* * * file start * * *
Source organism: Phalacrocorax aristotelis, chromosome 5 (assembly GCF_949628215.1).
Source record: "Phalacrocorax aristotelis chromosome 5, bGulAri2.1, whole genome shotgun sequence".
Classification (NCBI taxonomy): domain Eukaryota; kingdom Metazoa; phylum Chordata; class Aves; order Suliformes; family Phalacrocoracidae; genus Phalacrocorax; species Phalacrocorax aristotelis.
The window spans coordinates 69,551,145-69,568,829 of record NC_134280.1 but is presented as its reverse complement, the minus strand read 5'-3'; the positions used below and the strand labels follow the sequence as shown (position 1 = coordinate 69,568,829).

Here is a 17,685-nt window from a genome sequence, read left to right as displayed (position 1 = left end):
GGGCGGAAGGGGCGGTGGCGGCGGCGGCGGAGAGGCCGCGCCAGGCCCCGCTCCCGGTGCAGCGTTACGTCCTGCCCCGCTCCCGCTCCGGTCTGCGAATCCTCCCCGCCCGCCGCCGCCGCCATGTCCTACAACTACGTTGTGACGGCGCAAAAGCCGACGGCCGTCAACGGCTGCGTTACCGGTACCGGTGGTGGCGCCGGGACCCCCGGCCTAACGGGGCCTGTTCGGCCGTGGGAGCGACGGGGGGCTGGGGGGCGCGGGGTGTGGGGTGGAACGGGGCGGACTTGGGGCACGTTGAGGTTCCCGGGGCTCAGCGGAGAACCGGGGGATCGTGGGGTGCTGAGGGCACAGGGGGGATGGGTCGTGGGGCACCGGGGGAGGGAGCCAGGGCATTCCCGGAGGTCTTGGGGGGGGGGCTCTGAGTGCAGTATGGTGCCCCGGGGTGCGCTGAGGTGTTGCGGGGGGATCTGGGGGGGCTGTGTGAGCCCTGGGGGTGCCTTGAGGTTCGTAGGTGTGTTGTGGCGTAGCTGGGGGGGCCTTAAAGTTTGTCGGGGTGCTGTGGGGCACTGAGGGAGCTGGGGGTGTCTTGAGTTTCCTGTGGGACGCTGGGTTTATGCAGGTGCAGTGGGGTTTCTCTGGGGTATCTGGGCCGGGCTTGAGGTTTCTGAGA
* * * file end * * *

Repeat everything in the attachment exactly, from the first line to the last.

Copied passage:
Source organism: Phalacrocorax aristotelis, chromosome 5 (assembly GCF_949628215.1).
Source record: "Phalacrocorax aristotelis chromosome 5, bGulAri2.1, whole genome shotgun sequence".
Classification (NCBI taxonomy): domain Eukaryota; kingdom Metazoa; phylum Chordata; class Aves; order Suliformes; family Phalacrocoracidae; genus Phalacrocorax; species Phalacrocorax aristotelis.
The window spans coordinates 69,551,145-69,568,829 of record NC_134280.1 but is presented as its reverse complement, the minus strand read 5'-3'; the positions used below and the strand labels follow the sequence as shown (position 1 = coordinate 69,568,829).

Here is a 17,685-nt window from a genome sequence, read left to right as displayed (position 1 = left end):
GGGCGGAAGGGGCGGTGGCGGCGGCGGCGGAGAGGCCGCGCCAGGCCCCGCTCCCGGTGCAGCGTTACGTCCTGCCCCGCTCCCGCTCCGGTCTGCGAATCCTCCCCGCCCGCCGCCGCCGCCATGTCCTACAACTACGTTGTGACGGCGCAAAAGCCGACGGCCGTCAACGGCTGCGTTACCGGTACCGGTGGTGGCGCCGGGACCCCCGGCCTAACGGGGCCTGTTCGGCCGTGGGAGCGACGGGGGGCTGGGGGGCGCGGGGTGTGGGGTGGAACGGGGCGGACTTGGGGCACGTTGAGGTTCCCGGGGCTCAGCGGAGAACCGGGGGATCGTGGGGTGCTGAGGGCACAGGGGGGATGGGTCGTGGGGCACCGGGGGAGGGAGCCAGGGCATTCCCGGAGGTCTTGGGGGGGGGGCTCTGAGTGCAGTATGGTGCCCCGGGGTGCGCTGAGGTGTTGCGGGGGGATCTGGGGGGGCTGTGTGAGCCCTGGGGGTGCCTTGAGGTTCGTAGGTGTGTTGTGGCGTAGCTGGGGGGGCCTTAAAGTTTGTCGGGGTGCTGTGGGGCACTGAGGGAGCTGGGGGTGTCTTGAGTTTCCTGTGGGACGCTGGGTTTATGCAGGTGCAGTGGGGTTTCTCTGGGGTATCTGGGCCGGGCTTGAGGTTTCTGAGA